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Never a hands-on guy himself, Asimov was nonetheless interested in how mechanisms worked. Whenever the store's one-armed bandit had to be serviced, Isaac would watch the repairman open the machine and expose its secrets. The slot machine helped him imagine the mechanical beings in his stories.

Although Asimov can be credited with kick-starting a generation's love affair with robots, he was far from their inventor. (Even I, Robot borrowed its title from a 1939 comic book of the same name written by a pair of brothers who called themselves Eando Binder, the name eventually bestowed on the beer-swilling, cigar-smoking robot star of the TV show, Futurama.) But in writing his very first robot story, Asimov was both jumping on a new obsession of the 1920s, and mining old, deep myths going back to ancient Jewish tales of the golem, which was a man made of mud and magically brought to life, as well as stories as diverse as Pygmalion, Pinocchio, and engineering wonders like the eighteenth century, chess-playing Mechanical Turk, and other automatons.

Robots have an ancient history and a surprisingly whimsical one. Automatons have been frog marching, spinet playing, and minuet dancing their way out of the human imagination for hundreds, if not thousands, of years, but it wasn't until the machine age of the early twentieth century that robots appeared as thinking, reasoning substitute humans. The word robot—Czech for "mechanical worker"—wasn't coined in a patent office or on a technical blueprint, but as the title of a fantastical play by Karel Capek, Rossum's Universal Robots, which was first performed in 1920, the reputed year of Isaac Asimov's birth. In adopting robots as his main characters, and the challenges and ethics of human life in a robotic world as one of his central themes, Asimov found his voice as a writer. His robots are more sympathetic and three-dimensional than his human characters. In exploring the dynamics of human-robot partnerships—as Asimov would do particularly well in detective/robot "buddy" stories, such as his 1954 novel Caves of Steel— he invented a subgenre within the broader world of science fiction.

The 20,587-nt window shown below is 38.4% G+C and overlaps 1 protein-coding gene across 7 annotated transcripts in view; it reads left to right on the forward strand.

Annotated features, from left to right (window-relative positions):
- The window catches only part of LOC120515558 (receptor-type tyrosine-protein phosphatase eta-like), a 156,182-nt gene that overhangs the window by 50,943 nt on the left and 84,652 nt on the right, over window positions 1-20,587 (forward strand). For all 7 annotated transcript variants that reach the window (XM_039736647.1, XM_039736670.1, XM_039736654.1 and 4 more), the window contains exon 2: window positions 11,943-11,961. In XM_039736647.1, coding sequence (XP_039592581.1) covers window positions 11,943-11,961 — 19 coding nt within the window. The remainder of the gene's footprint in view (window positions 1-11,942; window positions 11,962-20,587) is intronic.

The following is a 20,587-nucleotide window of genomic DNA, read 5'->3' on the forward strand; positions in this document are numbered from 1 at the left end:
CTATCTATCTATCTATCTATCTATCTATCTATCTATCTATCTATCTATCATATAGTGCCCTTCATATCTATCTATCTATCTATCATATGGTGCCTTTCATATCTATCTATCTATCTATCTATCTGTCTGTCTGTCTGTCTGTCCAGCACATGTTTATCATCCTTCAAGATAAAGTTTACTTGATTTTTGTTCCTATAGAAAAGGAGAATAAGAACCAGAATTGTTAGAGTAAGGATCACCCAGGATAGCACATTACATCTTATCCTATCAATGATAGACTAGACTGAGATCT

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Asimov's humanoid robots were governed by the Three Laws of Robotics. More whimsical than scientific, they established ground rules for an imaginary world where humans and mechanical beings coexisted. Eventually, the Three Laws were quoted by researchers in two academic fields that were still unnamed in the 1940s: artificial intelligence and robotics.

First published by Astounding magazine in 1942 as part of Asimov's fourth robot story "Runaround", the Three Laws stated that:

  1. A robot may not injure a human 
being or, through inaction, allow a human being to come to harm. 


  2. A robot must obey the orders given it by human beings except where such orders would conflict with the First Law. 


  3. A robot must protect its own existence as long as such protection does not conflict with the First or Second Laws.

According to Asimov's biographer Michael Wilson in Isaac Asimov: A Life of the Grand Master of Science Fiction (New York, Carrol & Graff, 2005), "Asimov was flattered that he had established a set of pseudoscientific laws. Despite the fact that in the early 1940s the science of robotics was a purely fictional thing, he somehow knew that one day they would provide the foundation for a real set of laws."

The Three Laws would continue to appear not only in the world of robot-driven books and films—like Aliens (1986), where the laws are synopsized by the synthetic human Bishop when trying to reassure the robot-phobic heroine Ellen Ripley—but by some real-world roboticists and AI researchers, who are now considering how to develop a moral code for machines that may one day have to make independent, life-or-death decisions.

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Terri Favro

Terri Favro is the author of “Generation Robot: A Century of Science Fiction, Fact, and Speculation” (published 2018; updated in 2020 by Skyhorse Publishing).